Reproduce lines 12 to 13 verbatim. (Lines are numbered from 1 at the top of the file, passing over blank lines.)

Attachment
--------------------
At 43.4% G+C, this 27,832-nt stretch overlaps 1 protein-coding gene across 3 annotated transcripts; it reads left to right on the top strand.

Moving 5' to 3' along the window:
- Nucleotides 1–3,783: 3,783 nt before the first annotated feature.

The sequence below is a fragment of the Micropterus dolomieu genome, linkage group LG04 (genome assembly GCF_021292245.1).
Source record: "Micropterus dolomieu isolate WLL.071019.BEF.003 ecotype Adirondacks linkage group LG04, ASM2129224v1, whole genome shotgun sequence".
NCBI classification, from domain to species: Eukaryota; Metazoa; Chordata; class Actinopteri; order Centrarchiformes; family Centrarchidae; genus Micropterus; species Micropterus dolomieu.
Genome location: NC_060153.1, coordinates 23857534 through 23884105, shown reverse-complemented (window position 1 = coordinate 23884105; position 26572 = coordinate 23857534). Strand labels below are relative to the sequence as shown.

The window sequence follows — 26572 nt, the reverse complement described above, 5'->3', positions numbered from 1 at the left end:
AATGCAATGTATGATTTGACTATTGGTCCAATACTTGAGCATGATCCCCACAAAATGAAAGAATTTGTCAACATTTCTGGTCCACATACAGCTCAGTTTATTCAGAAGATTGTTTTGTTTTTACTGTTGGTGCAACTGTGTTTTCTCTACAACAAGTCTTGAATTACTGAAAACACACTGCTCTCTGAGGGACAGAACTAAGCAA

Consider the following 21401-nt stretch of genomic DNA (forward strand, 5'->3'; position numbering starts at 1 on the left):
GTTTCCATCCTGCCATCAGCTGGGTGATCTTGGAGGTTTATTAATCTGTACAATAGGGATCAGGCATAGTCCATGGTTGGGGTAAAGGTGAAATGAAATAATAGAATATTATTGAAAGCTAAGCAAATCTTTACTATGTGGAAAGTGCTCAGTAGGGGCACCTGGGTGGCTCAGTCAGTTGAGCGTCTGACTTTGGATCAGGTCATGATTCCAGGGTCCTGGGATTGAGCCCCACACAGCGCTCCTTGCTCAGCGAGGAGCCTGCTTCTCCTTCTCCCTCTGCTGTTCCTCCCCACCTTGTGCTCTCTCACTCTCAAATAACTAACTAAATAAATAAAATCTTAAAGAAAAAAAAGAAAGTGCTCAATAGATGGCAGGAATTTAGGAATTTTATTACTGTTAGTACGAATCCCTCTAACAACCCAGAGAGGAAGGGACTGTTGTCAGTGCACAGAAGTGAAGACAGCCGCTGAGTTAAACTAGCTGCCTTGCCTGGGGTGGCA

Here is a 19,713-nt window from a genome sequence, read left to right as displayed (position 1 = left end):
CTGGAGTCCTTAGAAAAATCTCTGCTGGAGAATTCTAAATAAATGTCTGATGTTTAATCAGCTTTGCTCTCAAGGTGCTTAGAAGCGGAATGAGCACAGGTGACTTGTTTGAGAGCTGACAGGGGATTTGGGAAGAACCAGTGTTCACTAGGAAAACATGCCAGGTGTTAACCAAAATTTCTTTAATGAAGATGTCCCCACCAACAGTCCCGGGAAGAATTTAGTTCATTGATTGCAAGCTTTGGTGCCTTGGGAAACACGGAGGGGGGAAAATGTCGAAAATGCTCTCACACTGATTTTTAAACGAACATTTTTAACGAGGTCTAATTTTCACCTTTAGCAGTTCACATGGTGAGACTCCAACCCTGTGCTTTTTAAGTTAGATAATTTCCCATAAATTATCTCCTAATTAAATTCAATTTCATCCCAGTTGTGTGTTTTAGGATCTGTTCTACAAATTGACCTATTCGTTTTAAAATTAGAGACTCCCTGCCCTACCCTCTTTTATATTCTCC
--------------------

Here is a 19,713-nt window from a genome sequence, read left to right as displayed (position 1 = left end):
CTGGAGTCCTTAGAAAAATCTCTGCTGGAGAATTCTAAATAAATGTCTGATGTTTAATCAGCTTTGCTCTCAAGGTGCTTAGAAGCGGAATGAGCACAGGTGACTTGTTTGAGAGCTGACAGGGGATTTGGGAAGAACCAGTGTTCACTAGGAAAACATGCCAGGTGTTAACCAAAATTTCTTTAATGAAGATGTCCCCACCAACAGTCCCGGGAAGAATTTAGTTCATTGATTGCAAGCTTTGGTGCCTTGGGAAACACGGAGGGGGGAAAATGTCGAAAATGCTCTCACACTGATTTTTAAACGAACATTTTTAACGAGGTCTAATTTTCACCTTTAGCAGTTCACATGGTGAGACTCCAACCCTGTGCTTTTTAAGTTAGATAATTTCCCATAAATTATCTCCTAATTAAATTCAATTTCATCCCAGTTGTGTGTTTTAGGATCTGTTCTACAAATTGACCTATTCGTTTTAAAATTAGAGACTCCCTGCCCTACCCTCTTTTATATTCTCC